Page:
Oregon holds on to its title as “Top Moving Destination” and continues to pull away from the pack, while the Northeast loses residents for the third consecutive year.
Those are the key findings from United Van Lines’ 38th Annual National Movers Study, which tracks customers’ migration patterns state-to-state during the course of the past year. The study found that Oregon is the top moving destination of 2014, with 66 percent of moves to and from the state being inbound – that’s a nearly five percent increase of inbound moves compared to 2013. Arriving at No. 2 on the list was South Carolina (61 percent inbound), followed closely in third by its northern neighbor, North Carolina (61 percent).
The District of Columbia, which held the top spot on the inbound list from 2008 to 2012 and ranked fourth last year, fell to No. 7 this year with 57 percent inbound moves. New additions to the 2014 top inbound list include Vermont (59 percent), Oklahoma (57 percent) and Idaho (56 percent).
The Northeast is experiencing a moving deficit with New Jersey (65 percent outbound), New York (64 percent) and Connecticut (57 percent) making the list of top outbound states for the third consecutive year.
In a separate survey of its customers, United Van Lines found the Northeast region also had the highest number of people leaving for retirement, with more than one in four respondents indicating retirement as the reason for relocation. The Mountain West had the highest number of retirees moving to the region, with nearly one in three individuals surveyed saying they relocated there to retire.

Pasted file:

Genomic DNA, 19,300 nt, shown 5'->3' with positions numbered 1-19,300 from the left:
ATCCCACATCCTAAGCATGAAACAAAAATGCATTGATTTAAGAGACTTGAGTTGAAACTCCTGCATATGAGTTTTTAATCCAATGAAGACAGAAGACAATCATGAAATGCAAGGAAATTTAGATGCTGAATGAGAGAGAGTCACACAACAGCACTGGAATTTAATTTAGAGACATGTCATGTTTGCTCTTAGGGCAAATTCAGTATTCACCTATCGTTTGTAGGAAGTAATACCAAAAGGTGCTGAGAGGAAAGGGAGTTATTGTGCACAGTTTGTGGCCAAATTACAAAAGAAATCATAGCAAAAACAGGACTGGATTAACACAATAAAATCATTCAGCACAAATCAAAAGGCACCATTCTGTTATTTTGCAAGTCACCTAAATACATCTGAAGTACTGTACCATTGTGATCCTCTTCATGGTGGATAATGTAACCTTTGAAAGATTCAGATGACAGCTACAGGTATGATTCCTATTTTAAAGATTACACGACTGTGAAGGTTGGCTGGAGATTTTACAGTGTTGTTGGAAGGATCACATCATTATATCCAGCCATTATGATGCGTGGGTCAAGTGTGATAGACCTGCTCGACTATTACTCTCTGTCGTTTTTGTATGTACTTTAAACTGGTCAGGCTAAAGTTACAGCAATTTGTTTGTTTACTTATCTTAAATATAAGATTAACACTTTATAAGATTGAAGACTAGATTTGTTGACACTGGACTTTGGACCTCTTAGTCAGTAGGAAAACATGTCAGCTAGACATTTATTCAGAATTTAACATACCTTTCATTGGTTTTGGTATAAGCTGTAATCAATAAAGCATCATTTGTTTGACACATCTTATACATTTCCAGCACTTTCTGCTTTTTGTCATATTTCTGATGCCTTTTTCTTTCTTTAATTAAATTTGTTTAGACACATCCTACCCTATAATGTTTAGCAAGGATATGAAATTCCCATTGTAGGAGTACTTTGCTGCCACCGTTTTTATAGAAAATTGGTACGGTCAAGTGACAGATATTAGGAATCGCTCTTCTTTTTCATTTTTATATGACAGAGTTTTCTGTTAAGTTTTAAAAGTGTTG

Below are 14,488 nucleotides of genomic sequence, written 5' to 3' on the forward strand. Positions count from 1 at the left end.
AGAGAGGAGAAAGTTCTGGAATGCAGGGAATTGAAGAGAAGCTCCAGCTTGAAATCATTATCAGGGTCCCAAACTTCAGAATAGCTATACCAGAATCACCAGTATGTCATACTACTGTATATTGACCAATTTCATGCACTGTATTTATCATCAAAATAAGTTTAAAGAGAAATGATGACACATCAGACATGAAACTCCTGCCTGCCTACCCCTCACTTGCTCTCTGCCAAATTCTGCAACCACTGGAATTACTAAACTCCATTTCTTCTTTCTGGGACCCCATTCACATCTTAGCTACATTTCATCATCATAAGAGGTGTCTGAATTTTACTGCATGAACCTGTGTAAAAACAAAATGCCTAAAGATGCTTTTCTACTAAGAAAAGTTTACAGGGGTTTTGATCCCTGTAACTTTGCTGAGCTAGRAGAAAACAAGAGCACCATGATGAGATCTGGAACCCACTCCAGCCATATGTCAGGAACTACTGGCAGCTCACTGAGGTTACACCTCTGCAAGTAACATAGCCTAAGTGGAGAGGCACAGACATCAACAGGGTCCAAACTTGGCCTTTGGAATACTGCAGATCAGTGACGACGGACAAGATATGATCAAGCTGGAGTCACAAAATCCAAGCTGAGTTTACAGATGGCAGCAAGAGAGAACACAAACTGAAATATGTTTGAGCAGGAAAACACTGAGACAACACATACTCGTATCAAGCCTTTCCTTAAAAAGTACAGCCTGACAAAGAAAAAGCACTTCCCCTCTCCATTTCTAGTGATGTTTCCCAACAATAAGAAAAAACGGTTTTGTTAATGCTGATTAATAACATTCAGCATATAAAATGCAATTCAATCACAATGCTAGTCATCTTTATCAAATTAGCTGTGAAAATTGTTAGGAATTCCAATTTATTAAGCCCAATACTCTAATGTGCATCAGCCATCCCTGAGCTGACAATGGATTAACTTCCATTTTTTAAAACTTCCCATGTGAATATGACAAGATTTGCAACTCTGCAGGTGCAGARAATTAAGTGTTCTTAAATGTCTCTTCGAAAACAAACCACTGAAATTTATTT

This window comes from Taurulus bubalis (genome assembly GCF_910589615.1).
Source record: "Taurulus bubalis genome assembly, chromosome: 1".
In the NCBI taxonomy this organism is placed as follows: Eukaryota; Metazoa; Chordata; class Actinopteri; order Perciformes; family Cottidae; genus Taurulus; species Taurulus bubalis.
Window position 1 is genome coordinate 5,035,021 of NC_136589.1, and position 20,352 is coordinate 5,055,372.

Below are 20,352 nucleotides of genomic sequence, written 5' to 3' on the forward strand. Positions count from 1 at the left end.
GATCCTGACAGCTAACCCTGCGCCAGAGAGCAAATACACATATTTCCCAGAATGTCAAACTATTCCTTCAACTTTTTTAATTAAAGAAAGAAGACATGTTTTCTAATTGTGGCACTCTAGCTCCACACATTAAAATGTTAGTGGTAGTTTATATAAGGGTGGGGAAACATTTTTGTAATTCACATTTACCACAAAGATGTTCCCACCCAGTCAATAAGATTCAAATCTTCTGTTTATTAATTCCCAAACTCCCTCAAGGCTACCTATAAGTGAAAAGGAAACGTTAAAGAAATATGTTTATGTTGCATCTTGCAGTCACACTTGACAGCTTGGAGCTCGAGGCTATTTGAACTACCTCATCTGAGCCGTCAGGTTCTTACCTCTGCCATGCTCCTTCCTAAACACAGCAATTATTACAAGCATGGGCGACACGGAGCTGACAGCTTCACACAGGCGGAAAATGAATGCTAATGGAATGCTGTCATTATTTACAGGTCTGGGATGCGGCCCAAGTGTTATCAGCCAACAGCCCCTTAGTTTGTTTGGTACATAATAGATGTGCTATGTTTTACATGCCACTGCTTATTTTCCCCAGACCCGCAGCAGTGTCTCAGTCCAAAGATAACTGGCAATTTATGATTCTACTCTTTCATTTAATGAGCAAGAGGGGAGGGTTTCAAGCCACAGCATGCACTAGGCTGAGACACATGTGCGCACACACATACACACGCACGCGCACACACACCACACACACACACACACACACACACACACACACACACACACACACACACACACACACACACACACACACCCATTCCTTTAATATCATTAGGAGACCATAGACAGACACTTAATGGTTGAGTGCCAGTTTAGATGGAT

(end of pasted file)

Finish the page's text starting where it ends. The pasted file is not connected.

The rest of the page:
“We’ve been tracking the number of inbound and outbound domestic moves for nearly four decades, and through our data are able to identify the most and least popular states for residential relocation year after year. This year we also surveyed customers to determine why they were relocating,” said Melissa Sullivan, director of Marketing Communications at United Van Lines. “As the nation’s largest household goods mover, United Van Lines’ shipment and survey data paints an accurate reflection of the overall U.S. state-to-state moving trends.”
“With economic stability growing nationally, the current migration patterns reflect longer-term trends of movement to the southern and western states, especially to those where housing costs are relatively lower, climates are more temperate and job growth has been at or above the national average, among other factors,” said Michael Stoll, economist, professor and chair of the Department of Public Policy at the University of California, Los Angeles. “Unique amenities such as outdoor recreation, arts and entertainment activities, and Green Space protection likely continue to propel Oregon to the top of the list for the second straight year.”
United has tracked migration patterns annually on a state-by-state basis since 1977. For 2014, the study is based on household moves handled by United within the 48 contiguous states and Washington, D.C. United classifies states as “high inbound” if 55 percent or more of the moves are going into a state, “high outbound” if 55 percent or more moves were coming out of a state or “balanced” if the difference between inbound and outbound is negligible.